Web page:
Spiniello sees strides in first year at RU

The concept of rebuilding is taboo in many major Division I athletic programs. But when Phil Spiniello took over as the head coach of the Rutgers swimming and diving team, he knew rebuilding was exactly what the team needed most.

"I had been preparing for an opportunity like this my whole career," said Spiniello, a former assistant at Princeton. "I was just excited to put my own program into action."

The first task of any head coach is getting players to buy into a system. Spiniello sought to achieve the change in the only way he knew how — establishing a relationship as strong as some families.

"Developing a bond with the team was extremely important," Spiniello said. "Communication and building a relationship, that's my style. That's how I coach."

Spiniello's positive energy spread throughout the Scarlet Knights and no one was immune. Veterans like junior Jacquelyn Ward claim that Spiniello, "brought [her] heart back into the sport of swimming."

Even a freshman like Chelsea Rolin, who was only with the team for half of the season, instantly felt his impact.

"[Spiniello] is truly an irreplaceable part of our team," Rolin said. "I don't think I'm alone when I say that he's brought the passion and the excitement back into swimming for me. He brings so much positive energy to every workout and makes me love coming to practice every day."

There is no question that Spiniello accomplished his first goal of winning over the team, but even the most beloved coaches do not last long if they cannot produce in the win column.

Winning meets proved to be an obstacle for a Knights team without much experience and only one senior in diving captain Jen Betz.

Rutgers posted wins against Wagner and Big East-foe Georgetown, but fell against Maryland and conference rivals Connecticut and Villanova. The most trying loss for the Knights was a narrow 148-146 loss at West Virginia, where a disqualification on the final relay cost Rutgers the meet.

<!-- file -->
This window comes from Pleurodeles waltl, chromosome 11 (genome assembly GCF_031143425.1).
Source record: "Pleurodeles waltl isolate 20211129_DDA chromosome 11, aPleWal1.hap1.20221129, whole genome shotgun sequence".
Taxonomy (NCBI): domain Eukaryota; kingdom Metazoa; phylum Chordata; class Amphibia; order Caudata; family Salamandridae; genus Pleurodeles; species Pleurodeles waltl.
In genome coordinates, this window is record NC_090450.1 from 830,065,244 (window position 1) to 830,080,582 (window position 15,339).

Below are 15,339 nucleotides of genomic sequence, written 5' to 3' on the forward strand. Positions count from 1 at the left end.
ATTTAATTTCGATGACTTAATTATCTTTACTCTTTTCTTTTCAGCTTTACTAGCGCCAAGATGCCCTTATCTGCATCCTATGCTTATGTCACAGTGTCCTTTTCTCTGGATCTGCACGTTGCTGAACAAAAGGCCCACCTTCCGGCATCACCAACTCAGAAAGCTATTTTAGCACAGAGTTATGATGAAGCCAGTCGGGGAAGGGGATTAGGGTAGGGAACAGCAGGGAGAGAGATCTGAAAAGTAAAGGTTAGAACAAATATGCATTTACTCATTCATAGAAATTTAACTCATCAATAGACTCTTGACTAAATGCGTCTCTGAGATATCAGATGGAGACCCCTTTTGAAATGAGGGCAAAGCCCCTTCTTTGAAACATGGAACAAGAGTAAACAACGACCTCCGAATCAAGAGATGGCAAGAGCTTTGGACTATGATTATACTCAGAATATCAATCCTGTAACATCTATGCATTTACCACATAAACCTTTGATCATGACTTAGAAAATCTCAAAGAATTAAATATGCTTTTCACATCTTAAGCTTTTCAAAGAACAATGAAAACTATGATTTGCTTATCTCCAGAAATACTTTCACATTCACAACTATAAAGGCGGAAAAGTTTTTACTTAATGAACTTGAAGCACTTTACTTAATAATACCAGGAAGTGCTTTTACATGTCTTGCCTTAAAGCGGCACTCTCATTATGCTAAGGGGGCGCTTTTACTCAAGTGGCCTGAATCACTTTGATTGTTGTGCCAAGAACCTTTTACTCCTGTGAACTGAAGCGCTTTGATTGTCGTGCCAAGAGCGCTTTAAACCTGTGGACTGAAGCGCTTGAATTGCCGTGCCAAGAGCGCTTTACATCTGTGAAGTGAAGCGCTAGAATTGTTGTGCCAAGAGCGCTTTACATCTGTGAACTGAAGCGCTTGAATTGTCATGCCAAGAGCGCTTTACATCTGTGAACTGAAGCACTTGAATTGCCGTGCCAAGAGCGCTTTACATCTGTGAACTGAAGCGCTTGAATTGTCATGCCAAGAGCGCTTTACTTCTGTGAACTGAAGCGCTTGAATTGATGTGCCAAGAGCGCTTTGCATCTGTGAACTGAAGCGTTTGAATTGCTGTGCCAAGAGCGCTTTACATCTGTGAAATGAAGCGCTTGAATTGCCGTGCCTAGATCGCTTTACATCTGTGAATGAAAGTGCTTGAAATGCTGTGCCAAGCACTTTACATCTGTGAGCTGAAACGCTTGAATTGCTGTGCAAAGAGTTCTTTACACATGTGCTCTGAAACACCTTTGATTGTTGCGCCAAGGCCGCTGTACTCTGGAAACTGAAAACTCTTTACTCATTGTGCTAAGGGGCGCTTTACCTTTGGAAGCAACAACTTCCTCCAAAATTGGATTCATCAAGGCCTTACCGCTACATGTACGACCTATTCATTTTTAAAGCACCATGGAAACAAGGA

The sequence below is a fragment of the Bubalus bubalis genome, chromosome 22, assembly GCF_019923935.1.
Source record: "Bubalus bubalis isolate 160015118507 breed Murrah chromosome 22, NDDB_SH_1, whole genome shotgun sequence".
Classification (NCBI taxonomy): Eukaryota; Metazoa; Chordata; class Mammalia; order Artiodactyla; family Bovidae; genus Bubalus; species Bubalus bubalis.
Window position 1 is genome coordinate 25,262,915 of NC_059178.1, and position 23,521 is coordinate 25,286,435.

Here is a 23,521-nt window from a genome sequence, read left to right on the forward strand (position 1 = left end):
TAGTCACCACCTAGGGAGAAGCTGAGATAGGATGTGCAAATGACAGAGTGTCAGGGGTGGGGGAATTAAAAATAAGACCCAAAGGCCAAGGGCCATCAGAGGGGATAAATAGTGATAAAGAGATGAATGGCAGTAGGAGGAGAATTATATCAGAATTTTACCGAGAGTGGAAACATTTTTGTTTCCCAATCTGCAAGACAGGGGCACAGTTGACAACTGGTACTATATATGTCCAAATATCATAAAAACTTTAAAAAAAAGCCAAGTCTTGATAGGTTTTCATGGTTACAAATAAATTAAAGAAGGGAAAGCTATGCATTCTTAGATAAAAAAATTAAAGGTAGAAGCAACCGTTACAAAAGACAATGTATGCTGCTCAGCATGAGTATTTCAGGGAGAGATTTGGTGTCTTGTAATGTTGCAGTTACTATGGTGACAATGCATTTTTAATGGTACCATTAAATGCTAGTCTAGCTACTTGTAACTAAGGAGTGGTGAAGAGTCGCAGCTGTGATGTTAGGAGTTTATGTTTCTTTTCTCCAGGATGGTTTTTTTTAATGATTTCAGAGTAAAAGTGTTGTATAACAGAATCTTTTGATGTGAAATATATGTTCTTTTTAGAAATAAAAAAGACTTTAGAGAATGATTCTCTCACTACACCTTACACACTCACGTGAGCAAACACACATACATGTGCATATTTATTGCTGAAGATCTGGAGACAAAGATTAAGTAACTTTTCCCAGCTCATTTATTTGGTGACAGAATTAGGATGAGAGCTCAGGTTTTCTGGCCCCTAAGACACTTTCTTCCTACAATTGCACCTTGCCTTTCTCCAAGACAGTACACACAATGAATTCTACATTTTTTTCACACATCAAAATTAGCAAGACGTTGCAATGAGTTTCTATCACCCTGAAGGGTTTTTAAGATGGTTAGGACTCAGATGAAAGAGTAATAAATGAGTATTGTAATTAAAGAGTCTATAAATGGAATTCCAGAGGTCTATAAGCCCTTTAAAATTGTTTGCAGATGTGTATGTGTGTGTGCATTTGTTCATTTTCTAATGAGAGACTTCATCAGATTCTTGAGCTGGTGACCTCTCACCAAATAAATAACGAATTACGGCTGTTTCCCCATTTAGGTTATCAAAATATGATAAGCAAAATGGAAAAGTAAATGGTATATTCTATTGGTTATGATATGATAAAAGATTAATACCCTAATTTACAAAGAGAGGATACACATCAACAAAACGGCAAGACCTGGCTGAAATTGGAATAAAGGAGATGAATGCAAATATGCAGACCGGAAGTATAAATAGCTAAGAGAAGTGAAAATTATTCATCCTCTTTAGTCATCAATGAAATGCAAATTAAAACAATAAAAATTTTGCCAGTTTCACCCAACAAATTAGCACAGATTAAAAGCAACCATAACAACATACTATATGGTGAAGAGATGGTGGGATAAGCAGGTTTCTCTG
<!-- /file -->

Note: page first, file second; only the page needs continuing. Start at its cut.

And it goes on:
"Losing the West Virginia meet on the last relay and getting disqualified was really tough on the team," Spiniello said. "I thought we did a really good job to overcome that loss."

The Knights overcame the West Virginia loss and the rest of their defeats because Spiniello did not let them quit. He allowed them to rest prior to the Big East Championships, a meet that was circled on his calendar before the season even started, and the strategy paid dividends.

Several Knights posted their best times of the season at Big East, including Ward, Rolin and freshman Trisha Averill, who all qualified for NCAA "B" cuts.

"The Big East Championship is probably the meet that stands out the most to me," Spiniello said. "Seeing all of that hard work come to fruition was very exciting."

None of the swimmers' times turned out to be good enough to send them to Austin, Texas, for the NCAA Championships, but the Knights did send Betz, who qualified with her score in the three-meter dive at the Zone Diving Championships.

A return to the national stage was supposed to be down the road for this "rebuilding" team, but Spiniello helped the Knights make the leap in just his first season.

"I was happy with our finish this year," Spiniello said. "It was a good starting point — we laid a good foundation. Now we need to build on that for the future."

That future involves a rapidly improving squad that returns just about the whole team next year. As the first year of the Spiniello regime concludes, it is safe to say that Rutgers swimming and diving is going in a positive direction.

"I think the future of the program is a bright one. We have a team full of amazing girls, incredible coaches and talent beyond belief," Rolin said. "The only place we can go from here is up."

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